Ah, how so much has changed in such a short span of years. And yet, Wired’s Chris Anderson is apparently obsessed with the “death” of publishing mediums.

For those of you who haven’t seen or heard about it yet, the cover story of the Condé Nast tech title’s September issue is called “The Web is Dead.” It’s a two part story with the “What Happened” portion written by Anderson and the “And Why” portion penned by new contributing editor Michael Wolff. Ironically, the story generated a huge amount of buzz last week when the story was postedyes—to the magazine’s Web site.

Chalk it up to being too busy, but I never got around to actually reading the piece until early this week when the print copy landed on my desk. Seeing it there made me recall an issue FOLIO: published in 2006, before I started working here. The cover story for the September issue that year was an interview with Anderson following the release of his book, “The Long Tail: Why the Future of Businesses is Selling Less of More". In short, Anderson’s theory contended that the digital format makes it economically viable to offer a vast range of content that can’t be offered physically.

The cover line for that issue was, Print: “Not Dead But Not Enough.” In the story, Anderson said, “Let’s put aside the print version. No, it’s not dead but it’s not enough. The day when you could shovel your stuff onto the Web site and people would bookmark it and come back are pretty much gone. The fact is, you are one of dozens of content sources that people are consuming in an omnivorous media menu. Increasingly, it’s not people coming to your Web site. It’s people seeing you mentioned elsewhere. It’s not people coming to your front page but coming directly to a story because someone linked to it.”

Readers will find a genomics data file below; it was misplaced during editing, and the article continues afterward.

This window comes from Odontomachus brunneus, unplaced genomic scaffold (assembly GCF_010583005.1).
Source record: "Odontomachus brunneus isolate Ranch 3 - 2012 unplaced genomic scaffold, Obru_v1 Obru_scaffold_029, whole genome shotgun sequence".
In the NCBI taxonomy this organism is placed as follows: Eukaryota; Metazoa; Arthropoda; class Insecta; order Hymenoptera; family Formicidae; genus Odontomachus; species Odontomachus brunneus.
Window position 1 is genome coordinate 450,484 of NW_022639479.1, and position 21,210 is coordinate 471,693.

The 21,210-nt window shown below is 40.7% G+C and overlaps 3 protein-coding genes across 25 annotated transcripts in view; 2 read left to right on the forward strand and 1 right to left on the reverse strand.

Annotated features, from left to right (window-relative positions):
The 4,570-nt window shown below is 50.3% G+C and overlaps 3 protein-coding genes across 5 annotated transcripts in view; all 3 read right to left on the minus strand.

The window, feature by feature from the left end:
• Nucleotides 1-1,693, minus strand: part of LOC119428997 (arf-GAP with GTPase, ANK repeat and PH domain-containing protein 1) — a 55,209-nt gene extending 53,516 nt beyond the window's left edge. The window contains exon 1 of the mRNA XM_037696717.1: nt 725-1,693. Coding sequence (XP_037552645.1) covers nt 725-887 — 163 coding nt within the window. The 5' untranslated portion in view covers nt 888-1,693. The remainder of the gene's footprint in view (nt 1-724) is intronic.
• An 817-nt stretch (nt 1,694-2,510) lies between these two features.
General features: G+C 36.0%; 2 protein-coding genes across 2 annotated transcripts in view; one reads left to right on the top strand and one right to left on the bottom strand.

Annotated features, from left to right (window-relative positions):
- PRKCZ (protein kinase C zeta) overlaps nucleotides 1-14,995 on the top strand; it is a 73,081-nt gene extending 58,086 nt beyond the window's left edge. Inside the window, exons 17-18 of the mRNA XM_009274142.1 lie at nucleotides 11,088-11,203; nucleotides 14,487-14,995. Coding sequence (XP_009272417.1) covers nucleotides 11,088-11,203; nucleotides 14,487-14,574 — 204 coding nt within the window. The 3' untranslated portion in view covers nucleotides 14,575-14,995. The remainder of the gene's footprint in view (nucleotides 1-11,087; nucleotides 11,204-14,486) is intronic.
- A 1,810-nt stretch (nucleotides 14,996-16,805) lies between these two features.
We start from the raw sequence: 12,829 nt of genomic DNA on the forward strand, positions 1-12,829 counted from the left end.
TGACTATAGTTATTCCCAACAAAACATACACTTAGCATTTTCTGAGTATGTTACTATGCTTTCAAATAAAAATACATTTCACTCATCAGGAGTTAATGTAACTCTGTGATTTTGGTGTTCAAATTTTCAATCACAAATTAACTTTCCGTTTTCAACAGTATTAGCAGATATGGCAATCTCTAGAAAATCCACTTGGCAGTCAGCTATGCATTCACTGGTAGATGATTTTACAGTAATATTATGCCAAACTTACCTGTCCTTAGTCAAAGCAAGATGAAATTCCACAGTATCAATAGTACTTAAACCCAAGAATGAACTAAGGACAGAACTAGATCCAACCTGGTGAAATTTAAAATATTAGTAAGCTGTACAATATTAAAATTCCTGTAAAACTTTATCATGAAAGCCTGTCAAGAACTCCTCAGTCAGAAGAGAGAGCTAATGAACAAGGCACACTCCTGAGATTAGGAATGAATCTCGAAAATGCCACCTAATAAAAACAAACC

He was right. Even when I was hired here the following summer, in July 2007, one of my main objectives was to build up the news operation so that our readers online would log onto our homepage first thing in the morning and keep the site up, refreshing it periodically throughout the day. And even though breaking news is a lot different than regurgitating content straight from the print magazine online Anderson was right, even then, about a portal Web site no longer being a “must go” or a “must read.” Sure, FOLIOmag.com still gets a decent chunk of its traffic from readers going directly to our homepage, but that chunk is being whittled down as more readers are coming in through the back door, by way of aggregators, e-newsletters, other news sites and social media.

Maybe I should have read that story a little closer before I clocked in for work.

So, is the Web Really Dead?

No, it’s not dead. But the rise of mobile and apps, and the way we’re consuming media, is altering the way we turn to the Web for information. In publishing, when people were ringing print’s death knell and jumping online, no one had a surefire way of monetizing their efforts there. (How many times have I heard people complain about “online nickels versus print dollars”?) Years later, publishers still haven’t been able to adequately make money from the Web, whether from display ads or charging for content.

“The fact that it’s easier for companies to make money on these platforms [mobile apps] only cements the trend,” Anderson writes in Wired. “Producers and consumers agree: The Web is not the culmination of the digital revolution.”

Wolff also has a good point, a potentially positive one: “If we’re moving away from the open Web, it’s at least in part because of the rising dominance of business people more inclined to think in the all-or-nothing terms of traditional media than in the come-one-come-all collectivist utopian of the Web. This is not just natural maturation but in many ways the result of a competing idea—one that rejects the Web’s ethic, technology, and business models.”

I hope he’s right. I hope publishers cook up a formula(s) for making real money from apps, etc.

In the meantime, though, I have to admit that reading a story about the death of the Web in a print magazine is somewhat amusing.

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